Dee Gatt, a lap dancer from Roehampton University attempting to fund her dance degree, told The Sun that she "couldn't afford not to" work as a lapdancer. "I can earn anything from £60 to £800 in a night... My rent is £380 per month and on top of that I have to pay for my dance kit and all my other expenses. I used to work as a waitress but that only paid £400 per month, so how could I afford to live without getting into debt?"
Although in recent years programmes such as Confessions of a Call Girl, based on Dr Brooke Magnati's work for a London escort service to fund her PhD, may demonstrate otherwise, it is evident that this kind of work is far from glamorous, and in fact can be incredibly dangerous for students, with the possibilities of STDs, violent punters and, not least, the social repercussions of being found out as a sex worker.
Kirsty Ann, a 21-year-old psychology student from Manchester University, tried to rationalise her actions, telling The Sun: "I switch off during the act, there's no pleasure for me. It has turned me off sex, and I haven't had a boyfriend since I started doing this. I know several students who work as escorts. I can make £800 a week, at least. Is what I am doing so bad? A lot of my student friends meet a guy in a club and sleep with them that night and never see them again - at least I get paid for it." Although many of the girls felt they enjoyed their work, it was constantly reiterated by their accounts that they would not be choosing this route were they able to find adequate financial support.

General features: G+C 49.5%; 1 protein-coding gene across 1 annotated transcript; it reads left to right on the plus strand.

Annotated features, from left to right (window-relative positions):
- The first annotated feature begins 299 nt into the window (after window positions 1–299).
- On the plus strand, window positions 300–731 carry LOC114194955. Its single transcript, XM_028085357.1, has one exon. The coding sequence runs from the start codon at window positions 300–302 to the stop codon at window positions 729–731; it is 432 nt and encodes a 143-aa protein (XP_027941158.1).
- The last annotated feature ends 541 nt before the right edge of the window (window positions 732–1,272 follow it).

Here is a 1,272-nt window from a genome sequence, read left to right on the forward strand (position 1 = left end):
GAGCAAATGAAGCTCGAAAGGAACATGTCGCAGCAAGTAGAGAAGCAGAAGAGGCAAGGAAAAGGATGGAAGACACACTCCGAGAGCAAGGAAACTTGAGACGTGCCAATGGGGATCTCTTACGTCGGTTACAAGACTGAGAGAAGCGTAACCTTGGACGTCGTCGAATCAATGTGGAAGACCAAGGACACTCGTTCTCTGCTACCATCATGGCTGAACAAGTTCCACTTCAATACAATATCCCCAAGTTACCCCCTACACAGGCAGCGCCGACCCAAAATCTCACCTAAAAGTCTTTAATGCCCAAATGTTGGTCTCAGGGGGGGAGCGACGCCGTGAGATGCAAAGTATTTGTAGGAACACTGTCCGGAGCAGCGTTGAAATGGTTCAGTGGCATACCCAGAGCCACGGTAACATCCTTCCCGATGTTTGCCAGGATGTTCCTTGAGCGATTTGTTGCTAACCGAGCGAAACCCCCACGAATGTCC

A number of the girls stated that they felt their decision to become a sex worker was not something to be ashamed of, but something they wished they could be more frank with their friends and family about. "I don't like referring to myself as a prostitute but I guess that's what I am. I'm also a student. However, if I told you I was also a prostitute I'm sure the respect I've spent so long earning from friends and people around me would drop" said Sammy, with Kirsty-Ann adding "If my parents knew what I was doing to earn money, they would be horrified. They are all so proud of me, and to hear the truth would break their hearts. I prefer to say escort rather than prostitute, because somehow it doesn't sound so bad. But there is no getting away from the fact that men pay me for sex."
As a direct result of the rising number of student sex workers, and the myriad of problems that they face, the Student Sex Work Project has been founded at Swansea University. The SSWP's work has involved giving talks to students at a number of universities, running a conference to encourage research into the area and launching a website designed to offer information, advice and a safe space to talk for those students who find themselves involved in the sex industry in Wales, and the rest of the country.
The main aims of the project are to promote better understanding about the issues that student sex workers face, and to provide a space where those students can discuss their work free from judgement. The SSWP project hopes that one day the subject of student sex work will be less of a taboo, allowing those in the industry an opportunity to be open with their peers about their work and find the support that they need.